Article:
46pc of Irish don’t trust data protection legislation: survey

26 Mar 2010

Legislation surrounding data breaches and disclosure is not reassuring Irish internet users, says the Irish Computer Society as it revealed the results of its latest survey at the Annual Data Protection Conference 2010.

It was found that almost half of Irish Computer Society members taking part in the survey felt that they were not confident they would be contacted should their personal information be compromised in the event of a data breach.

81.7pc want new legislation for data breach disclosure

Added to this, 81.7pc of respondents agreed that new legislation should be introduced that requires organisations to notify the Data Protection Commissioner when a data breach occurs while 80.3pc said this legislation should also force an organisation to notify their customers in such a situation.

“Companies need to realise the importance of data protection in their companies and give it the time and training it deserves. In these troubled times, organisations need to minimise the risk of data breaches, which can occur through lack of training,” said Jim Friars, CEO of the Irish Computer Society.

“For example, if a company were to send out text messages to an unfairly obtained list of 100 mobile numbers. They could be fined up to €3,000 per text message which would bring their fine to €300,000!”

Friars pointed out that data protection was not solely an IT issue but that all business owners, admin staff, public service employees and professionals across the board should fully understand privacy rights and in turn protect this right for customers and employees alike.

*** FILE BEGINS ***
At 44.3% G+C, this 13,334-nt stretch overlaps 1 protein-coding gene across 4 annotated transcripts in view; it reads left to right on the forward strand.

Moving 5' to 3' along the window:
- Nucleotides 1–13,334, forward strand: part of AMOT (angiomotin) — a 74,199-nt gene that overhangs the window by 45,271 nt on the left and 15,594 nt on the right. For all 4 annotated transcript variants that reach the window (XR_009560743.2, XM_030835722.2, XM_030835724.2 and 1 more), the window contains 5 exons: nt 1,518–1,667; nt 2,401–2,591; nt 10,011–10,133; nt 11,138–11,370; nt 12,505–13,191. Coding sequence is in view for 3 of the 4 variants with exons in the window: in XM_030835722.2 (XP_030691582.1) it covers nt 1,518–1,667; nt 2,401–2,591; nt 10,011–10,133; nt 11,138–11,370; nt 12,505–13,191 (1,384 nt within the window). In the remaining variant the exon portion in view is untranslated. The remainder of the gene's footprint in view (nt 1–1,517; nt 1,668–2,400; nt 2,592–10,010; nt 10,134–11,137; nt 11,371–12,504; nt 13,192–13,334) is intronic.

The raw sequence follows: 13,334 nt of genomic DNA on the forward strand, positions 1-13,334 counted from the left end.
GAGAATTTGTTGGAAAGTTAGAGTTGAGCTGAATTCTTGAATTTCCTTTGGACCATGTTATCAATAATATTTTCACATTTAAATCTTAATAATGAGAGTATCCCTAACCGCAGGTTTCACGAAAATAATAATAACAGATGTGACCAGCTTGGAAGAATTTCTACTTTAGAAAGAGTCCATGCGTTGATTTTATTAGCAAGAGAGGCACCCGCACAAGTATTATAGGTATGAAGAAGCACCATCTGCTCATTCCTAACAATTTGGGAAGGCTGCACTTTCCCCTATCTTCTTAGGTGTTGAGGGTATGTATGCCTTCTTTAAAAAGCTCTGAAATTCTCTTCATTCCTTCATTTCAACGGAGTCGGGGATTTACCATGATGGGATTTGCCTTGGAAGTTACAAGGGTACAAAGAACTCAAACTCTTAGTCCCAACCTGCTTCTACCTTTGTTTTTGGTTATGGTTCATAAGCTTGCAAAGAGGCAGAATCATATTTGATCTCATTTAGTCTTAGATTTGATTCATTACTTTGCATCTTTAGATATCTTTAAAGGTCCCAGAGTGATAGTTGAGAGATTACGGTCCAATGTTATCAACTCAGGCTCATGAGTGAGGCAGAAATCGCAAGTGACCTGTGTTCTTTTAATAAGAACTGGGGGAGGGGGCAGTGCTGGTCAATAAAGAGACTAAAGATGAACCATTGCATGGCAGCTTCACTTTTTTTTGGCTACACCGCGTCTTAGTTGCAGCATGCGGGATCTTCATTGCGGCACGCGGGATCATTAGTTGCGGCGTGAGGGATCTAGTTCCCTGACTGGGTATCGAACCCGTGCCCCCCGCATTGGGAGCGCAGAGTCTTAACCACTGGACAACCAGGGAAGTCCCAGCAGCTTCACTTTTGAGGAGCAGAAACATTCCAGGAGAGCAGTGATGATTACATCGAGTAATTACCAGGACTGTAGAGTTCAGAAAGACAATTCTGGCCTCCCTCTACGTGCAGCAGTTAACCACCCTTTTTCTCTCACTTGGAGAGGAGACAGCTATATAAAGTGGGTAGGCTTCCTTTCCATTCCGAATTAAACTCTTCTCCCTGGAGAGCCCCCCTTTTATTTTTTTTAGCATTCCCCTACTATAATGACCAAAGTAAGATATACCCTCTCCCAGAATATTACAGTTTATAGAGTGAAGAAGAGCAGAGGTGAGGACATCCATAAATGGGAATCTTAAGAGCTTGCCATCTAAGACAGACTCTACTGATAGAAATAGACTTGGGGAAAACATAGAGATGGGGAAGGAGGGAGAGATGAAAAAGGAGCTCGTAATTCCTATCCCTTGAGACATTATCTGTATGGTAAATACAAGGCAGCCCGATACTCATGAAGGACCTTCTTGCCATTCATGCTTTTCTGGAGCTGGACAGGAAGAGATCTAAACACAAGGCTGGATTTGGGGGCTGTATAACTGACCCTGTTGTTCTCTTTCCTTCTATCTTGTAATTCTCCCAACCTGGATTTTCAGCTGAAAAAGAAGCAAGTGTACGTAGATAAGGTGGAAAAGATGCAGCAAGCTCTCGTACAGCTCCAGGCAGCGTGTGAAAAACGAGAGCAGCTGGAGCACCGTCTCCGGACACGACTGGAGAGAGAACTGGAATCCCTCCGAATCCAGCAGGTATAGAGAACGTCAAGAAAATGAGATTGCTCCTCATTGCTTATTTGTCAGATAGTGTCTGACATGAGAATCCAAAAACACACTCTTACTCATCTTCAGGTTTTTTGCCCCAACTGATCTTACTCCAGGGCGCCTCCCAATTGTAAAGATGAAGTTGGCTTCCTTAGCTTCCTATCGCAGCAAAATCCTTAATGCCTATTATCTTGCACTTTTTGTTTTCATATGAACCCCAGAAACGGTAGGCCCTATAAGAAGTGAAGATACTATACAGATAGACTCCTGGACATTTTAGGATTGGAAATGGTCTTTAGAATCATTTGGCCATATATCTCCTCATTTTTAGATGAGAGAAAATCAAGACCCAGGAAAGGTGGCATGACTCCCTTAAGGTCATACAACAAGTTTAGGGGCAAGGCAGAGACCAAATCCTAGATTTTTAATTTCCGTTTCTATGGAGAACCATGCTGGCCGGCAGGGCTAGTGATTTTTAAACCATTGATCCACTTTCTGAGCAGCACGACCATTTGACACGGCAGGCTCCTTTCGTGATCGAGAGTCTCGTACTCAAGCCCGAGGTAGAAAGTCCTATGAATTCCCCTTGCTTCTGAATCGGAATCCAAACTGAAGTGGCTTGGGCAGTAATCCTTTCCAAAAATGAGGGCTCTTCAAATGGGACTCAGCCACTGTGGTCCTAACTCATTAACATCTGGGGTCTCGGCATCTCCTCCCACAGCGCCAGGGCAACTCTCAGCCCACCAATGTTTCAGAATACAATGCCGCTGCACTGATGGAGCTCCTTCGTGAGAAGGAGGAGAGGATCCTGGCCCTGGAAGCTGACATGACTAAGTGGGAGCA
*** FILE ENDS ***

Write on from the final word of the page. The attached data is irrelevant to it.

“At present, the public have little trust in their data being kept safe. Forty-six per cent of respondents have little or no confidence that they would be contacted in the event of their personal information being compromised.”

“On a positive note, a significant 57.8pc of respondents stated that their organisation does consider the often overlooked costs, such as damage to reputation, the risk of prosecution and the financial cost of dealing with the aftermath of a data protection breach,” he added.

The survey, which was conducted in March 2010, was unveiled yesterday to attendees of the data protection conference, which was officially opened today by Billy Hawkes, Data Protection Commissioner of Ireland.

By Marie Boran

Photo: Irish Computer Society members would like to see a change in data protection legislation